In this project I will implement basic support for tables in KOffice's text shape. See my original proposal at the end of this page.
See my my blog where I will write about my progress in more detail.
Tables are common in many documents, and can be considered a key feature of a word processor. KWord currently lacks a competitive implementation of tables in its latest iteration, the upcoming 2.0 release. In this project, I will try to build a basic and robust implementation of editable tables, including loading and saving, that can later be extended to a more competitive implementation.
I'm fully aware that this is an ambitious task that might be more suited for one of the core developers, but I think this year's Summer of Code could be a good opportunity to get the ball rolling on this, because let's face it; it will have to be done at one point or another.
My implementation will use the built-in support for tables in Qt's Scribe framework. I will modify the text layout engine in KOffice's kotext library to support layout of text into table cells instead of into the normal document flow of the text shape.
I'll also add loading and saving code and will try to map as many of the ODF table related style attributes in the ODF specification to properties of KOffice's and Qt's style (/format) classes as possible, extending them where necessary. I'll do this in order of importance, starting with the attributes required for a very basic table implementation first.
I will ensure correct cursor and selection behavior during keyboard/mouse interaction as well as correct table breaking at page boundaries. The table editing functionality will most likely be part of one or several tools working with the text shape and will allow the user to split/merge cells, resize rows/columns, edit the table heading et.c.
I'll put quite some focus on documenting my implementation and, together with my mentor and other KOffice developers, making sure that it will scale well to meet the demands of a future full implementation of ODF tables, and possibly also taking into account the requirements of tables as they are specified by the Microsoft Office .DOC format.
Unit tests for both loading and saving as well as layout of the tables will be added to the existing infrastructure in libs/kotext/opendocument/tests/ and plugins/textshape/tests/ respectively. I'll take care to keep the tests passing as my work progresses and make sure any new features I add along the way will be covered by unit tests.
I will begin by implementing minimal loading/saving as well as basic display and editing. Using this first iteration, the user should be able to load a document containing a very basic 3x3 table , and remove and add columns and rows to it and save the document. More specifically I will add basic support for the following ODF elements:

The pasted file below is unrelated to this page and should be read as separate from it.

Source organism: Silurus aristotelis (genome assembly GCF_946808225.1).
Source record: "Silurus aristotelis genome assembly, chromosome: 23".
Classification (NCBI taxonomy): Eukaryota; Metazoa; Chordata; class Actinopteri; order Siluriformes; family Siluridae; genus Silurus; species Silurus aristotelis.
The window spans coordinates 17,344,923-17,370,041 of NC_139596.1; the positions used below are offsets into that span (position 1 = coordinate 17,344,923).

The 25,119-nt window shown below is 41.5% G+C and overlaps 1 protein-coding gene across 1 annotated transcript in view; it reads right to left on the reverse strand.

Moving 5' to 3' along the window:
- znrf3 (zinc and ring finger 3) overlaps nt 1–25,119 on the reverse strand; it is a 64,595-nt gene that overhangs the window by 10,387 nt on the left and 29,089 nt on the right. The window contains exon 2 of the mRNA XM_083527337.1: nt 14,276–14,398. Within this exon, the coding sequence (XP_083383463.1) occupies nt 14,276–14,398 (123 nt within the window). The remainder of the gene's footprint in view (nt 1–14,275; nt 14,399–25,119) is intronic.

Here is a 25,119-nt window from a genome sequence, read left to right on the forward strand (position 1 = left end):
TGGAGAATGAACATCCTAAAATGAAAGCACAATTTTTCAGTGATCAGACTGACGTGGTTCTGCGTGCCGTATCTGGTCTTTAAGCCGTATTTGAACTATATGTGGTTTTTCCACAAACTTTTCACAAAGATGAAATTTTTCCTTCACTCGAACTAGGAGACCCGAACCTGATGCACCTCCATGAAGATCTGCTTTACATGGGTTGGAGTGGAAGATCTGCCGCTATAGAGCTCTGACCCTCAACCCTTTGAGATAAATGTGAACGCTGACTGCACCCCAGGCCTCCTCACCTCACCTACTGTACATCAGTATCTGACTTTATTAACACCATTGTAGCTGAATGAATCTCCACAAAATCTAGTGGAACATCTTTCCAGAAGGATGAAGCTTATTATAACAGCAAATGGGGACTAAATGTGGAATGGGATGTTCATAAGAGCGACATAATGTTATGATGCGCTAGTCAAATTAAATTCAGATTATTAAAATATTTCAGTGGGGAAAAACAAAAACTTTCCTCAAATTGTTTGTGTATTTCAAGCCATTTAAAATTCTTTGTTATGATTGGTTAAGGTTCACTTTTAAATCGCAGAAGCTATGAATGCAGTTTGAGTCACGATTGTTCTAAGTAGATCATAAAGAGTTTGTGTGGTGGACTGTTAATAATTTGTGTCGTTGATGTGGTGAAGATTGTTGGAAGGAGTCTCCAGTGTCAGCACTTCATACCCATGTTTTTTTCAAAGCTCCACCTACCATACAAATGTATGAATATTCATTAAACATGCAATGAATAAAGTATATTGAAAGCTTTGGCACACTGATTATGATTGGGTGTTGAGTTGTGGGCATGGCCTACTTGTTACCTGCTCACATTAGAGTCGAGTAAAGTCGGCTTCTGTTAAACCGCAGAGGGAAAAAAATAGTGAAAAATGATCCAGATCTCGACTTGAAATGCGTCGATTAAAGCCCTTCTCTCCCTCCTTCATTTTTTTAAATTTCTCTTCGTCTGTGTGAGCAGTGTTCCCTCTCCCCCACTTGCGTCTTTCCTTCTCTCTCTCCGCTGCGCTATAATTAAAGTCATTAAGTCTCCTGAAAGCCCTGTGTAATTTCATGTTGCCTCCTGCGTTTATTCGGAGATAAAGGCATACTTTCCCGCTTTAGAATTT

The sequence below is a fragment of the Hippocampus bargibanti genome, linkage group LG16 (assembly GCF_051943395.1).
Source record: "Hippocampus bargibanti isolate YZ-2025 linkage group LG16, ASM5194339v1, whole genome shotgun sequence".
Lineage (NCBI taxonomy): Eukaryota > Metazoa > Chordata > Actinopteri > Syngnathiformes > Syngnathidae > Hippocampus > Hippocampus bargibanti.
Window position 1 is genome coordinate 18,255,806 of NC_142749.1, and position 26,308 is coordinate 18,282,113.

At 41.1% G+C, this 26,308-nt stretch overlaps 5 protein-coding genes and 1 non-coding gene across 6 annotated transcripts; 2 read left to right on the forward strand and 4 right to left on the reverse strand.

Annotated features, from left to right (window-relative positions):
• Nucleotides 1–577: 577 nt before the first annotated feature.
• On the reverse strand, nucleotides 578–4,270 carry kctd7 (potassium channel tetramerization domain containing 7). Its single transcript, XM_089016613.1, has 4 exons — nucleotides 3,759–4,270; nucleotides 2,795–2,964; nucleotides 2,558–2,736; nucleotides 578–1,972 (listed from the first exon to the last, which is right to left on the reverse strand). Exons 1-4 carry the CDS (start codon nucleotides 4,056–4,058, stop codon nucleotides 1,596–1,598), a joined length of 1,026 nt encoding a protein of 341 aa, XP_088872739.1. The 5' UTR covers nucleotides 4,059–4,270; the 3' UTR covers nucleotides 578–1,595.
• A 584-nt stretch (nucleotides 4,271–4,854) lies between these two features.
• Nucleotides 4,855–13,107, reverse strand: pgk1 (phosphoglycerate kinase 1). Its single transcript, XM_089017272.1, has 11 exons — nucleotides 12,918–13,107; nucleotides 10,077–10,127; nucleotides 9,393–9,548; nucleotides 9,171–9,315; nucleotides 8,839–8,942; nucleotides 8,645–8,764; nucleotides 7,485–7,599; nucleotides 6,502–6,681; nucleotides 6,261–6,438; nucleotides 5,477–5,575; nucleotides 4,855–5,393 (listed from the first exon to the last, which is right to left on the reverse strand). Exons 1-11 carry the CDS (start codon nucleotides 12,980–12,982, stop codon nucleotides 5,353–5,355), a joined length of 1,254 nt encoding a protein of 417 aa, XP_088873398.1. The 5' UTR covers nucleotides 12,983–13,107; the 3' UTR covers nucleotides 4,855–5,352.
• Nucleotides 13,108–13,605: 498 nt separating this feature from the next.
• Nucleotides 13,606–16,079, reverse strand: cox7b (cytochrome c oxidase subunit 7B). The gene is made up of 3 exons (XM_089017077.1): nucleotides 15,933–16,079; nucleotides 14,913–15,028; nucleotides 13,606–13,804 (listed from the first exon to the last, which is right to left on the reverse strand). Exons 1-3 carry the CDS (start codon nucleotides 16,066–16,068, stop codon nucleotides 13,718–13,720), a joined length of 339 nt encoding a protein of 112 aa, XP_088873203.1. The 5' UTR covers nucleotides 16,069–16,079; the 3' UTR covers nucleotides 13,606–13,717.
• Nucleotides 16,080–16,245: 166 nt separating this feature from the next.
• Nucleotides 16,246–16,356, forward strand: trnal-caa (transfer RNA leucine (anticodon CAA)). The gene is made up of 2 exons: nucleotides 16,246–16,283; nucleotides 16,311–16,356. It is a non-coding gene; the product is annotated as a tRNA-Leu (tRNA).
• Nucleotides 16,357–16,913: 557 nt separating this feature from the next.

along with a basic subset of the properties of their corresponding style families:
Such as e.g. <style:table-row-properties fo:background-color="..."/>.
In this second step, I will:
Fix any outstanding bugs and write missing unit tests and documentation.
My name is Elvis Stansvik. I'm 25 years old. Most of you probably know me as 'estan' on Freenode. I live in the nice little town Örebro, about 200 km west of Stockholm, Sweden. I've been tinkering with free software for about 10 years and I've had an increased interest in programming in the last 4-5 years. I already have a handful of commits to KOffice. They would be many more had I not been so busy with work and studies. Last year I won the KDE 4.0 Release Event Competition together with Kyle Cunningham, and was flown out to Mountain View CA where I met Inge Wallin and a bunch of other KDE developers for the first time.
My past experiences are quite varied and include working with a small non profit wireless ISP in the small town Nora, running my own book shop and later book café and working as an IT technician at a book publishing company.
Currently I'm brushing up my old high school (gymnasium) grades at a local school, and after this summer I'll be in uni. Things I enjoy other than free software include traveling, swimming, the occasional painting session (oil or acrylics on canvas), hiking the Swedish mountains and hanging out with friends in my home town.
My studies ends on May 31, so I can't really start full time coding until then, but I'll definitely be available in my free time up until then for planning and maybe even do some preliminary coding. During the summer I may have to do a little bit of part time work for a publishing company to be able to pay my June rent, but it's flexible hours and I can do that work from anywhere, so I'll essentially be able to work 100% with my project throughout the summer.